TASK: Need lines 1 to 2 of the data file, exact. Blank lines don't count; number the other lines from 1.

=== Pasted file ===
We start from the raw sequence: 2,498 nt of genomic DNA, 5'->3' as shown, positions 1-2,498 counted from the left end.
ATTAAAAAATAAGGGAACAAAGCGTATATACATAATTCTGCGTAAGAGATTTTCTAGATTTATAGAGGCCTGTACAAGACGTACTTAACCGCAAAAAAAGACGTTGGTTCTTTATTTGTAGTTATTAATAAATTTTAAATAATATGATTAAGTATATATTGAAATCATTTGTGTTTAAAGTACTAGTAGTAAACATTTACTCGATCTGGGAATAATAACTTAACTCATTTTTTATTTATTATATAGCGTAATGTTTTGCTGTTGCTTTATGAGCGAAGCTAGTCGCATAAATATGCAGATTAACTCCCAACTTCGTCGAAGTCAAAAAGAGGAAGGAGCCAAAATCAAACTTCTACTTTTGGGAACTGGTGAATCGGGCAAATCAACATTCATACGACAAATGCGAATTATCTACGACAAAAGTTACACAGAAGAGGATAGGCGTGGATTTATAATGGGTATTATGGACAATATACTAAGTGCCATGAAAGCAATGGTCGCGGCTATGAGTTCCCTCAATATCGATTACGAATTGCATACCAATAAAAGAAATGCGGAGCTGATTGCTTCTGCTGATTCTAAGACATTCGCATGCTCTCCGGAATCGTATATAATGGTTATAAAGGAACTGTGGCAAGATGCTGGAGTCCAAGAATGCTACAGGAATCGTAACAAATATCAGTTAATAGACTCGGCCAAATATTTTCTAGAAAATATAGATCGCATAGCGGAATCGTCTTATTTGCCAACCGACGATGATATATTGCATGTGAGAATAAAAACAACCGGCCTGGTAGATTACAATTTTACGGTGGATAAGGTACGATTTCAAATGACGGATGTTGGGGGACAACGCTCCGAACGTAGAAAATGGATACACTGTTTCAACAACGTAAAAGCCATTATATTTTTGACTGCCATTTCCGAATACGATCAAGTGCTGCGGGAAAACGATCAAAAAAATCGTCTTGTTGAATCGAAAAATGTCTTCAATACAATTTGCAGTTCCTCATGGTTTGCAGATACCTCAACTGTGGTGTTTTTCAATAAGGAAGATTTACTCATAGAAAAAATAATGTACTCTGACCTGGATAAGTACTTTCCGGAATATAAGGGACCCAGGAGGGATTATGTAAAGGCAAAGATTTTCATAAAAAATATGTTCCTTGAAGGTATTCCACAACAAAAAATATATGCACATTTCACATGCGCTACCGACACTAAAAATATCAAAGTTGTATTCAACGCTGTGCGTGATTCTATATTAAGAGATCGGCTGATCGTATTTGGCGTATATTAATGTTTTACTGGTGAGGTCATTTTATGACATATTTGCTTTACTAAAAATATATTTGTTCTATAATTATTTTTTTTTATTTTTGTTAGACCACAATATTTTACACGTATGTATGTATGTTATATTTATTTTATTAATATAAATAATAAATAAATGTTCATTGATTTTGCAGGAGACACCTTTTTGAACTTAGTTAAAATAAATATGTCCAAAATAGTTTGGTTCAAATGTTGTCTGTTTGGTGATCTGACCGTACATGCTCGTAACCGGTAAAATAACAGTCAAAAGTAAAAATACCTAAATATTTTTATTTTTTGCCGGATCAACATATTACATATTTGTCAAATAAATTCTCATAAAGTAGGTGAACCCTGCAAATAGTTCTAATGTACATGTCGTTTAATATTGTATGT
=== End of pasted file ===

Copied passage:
We start from the raw sequence: 2,498 nt of genomic DNA, 5'->3' as shown, positions 1-2,498 counted from the left end.
ATTAAAAAATAAGGGAACAAAGCGTATATACATAATTCTGCGTAAGAGATTTTCTAGATTTATAGAGGCCTGTACAAGACGTACTTAACCGCAAAAAAAGACGTTGGTTCTTTATTTGTAGTTATTAATAAATTTTAAATAATATGATTAAGTATATATTGAAATCATTTGTGTTTAAAGTACTAGTAGTAAACATTTACTCGATCTGGGAATAATAACTTAACTCATTTTTTATTTATTATATAGCGTAATGTTTTGCTGTTGCTTTATGAGCGAAGCTAGTCGCATAAATATGCAGATTAACTCCCAACTTCGTCGAAGTCAAAAAGAGGAAGGAGCCAAAATCAAACTTCTACTTTTGGGAACTGGTGAATCGGGCAAATCAACATTCATACGACAAATGCGAATTATCTACGACAAAAGTTACACAGAAGAGGATAGGCGTGGATTTATAATGGGTATTATGGACAATATACTAAGTGCCATGAAAGCAATGGTCGCGGCTATGAGTTCCCTCAATATCGATTACGAATTGCATACCAATAAAAGAAATGCGGAGCTGATTGCTTCTGCTGATTCTAAGACATTCGCATGCTCTCCGGAATCGTATATAATGGTTATAAAGGAACTGTGGCAAGATGCTGGAGTCCAAGAATGCTACAGGAATCGTAACAAATATCAGTTAATAGACTCGGCCAAATATTTTCTAGAAAATATAGATCGCATAGCGGAATCGTCTTATTTGCCAACCGACGATGATATATTGCATGTGAGAATAAAAACAACCGGCCTGGTAGATTACAATTTTACGGTGGATAAGGTACGATTTCAAATGACGGATGTTGGGGGACAACGCTCCGAACGTAGAAAATGGATACACTGTTTCAACAACGTAAAAGCCATTATATTTTTGACTGCCATTTCCGAATACGATCAAGTGCTGCGGGAAAACGATCAAAAAAATCGTCTTGTTGAATCGAAAAATGTCTTCAATACAATTTGCAGTTCCTCATGGTTTGCAGATACCTCAACTGTGGTGTTTTTCAATAAGGAAGATTTACTCATAGAAAAAATAATGTACTCTGACCTGGATAAGTACTTTCCGGAATATAAGGGACCCAGGAGGGATTATGTAAAGGCAAAGATTTTCATAAAAAATATGTTCCTTGAAGGTATTCCACAACAAAAAATATATGCACATTTCACATGCGCTACCGACACTAAAAATATCAAAGTTGTATTCAACGCTGTGCGTGATTCTATATTAAGAGATCGGCTGATCGTATTTGGCGTATATTAATGTTTTACTGGTGAGGTCATTTTATGACATATTTGCTTTACTAAAAATATATTTGTTCTATAATTATTTTTTTTTATTTTTGTTAGACCACAATATTTTACACGTATGTATGTATGTTATATTTATTTTATTAATATAAATAATAAATAAATGTTCATTGATTTTGCAGGAGACACCTTTTTGAACTTAGTTAAAATAAATATGTCCAAAATAGTTTGGTTCAAATGTTGTCTGTTTGGTGATCTGACCGTACATGCTCGTAACCGGTAAAATAACAGTCAAAAGTAAAAATACCTAAATATTTTTATTTTTTGCCGGATCAACATATTACATATTTGTCAAATAAATTCTCATAAAGTAGGTGAACCCTGCAAATAGTTCTAATGTACATGTCGTTTAATATTGTATGT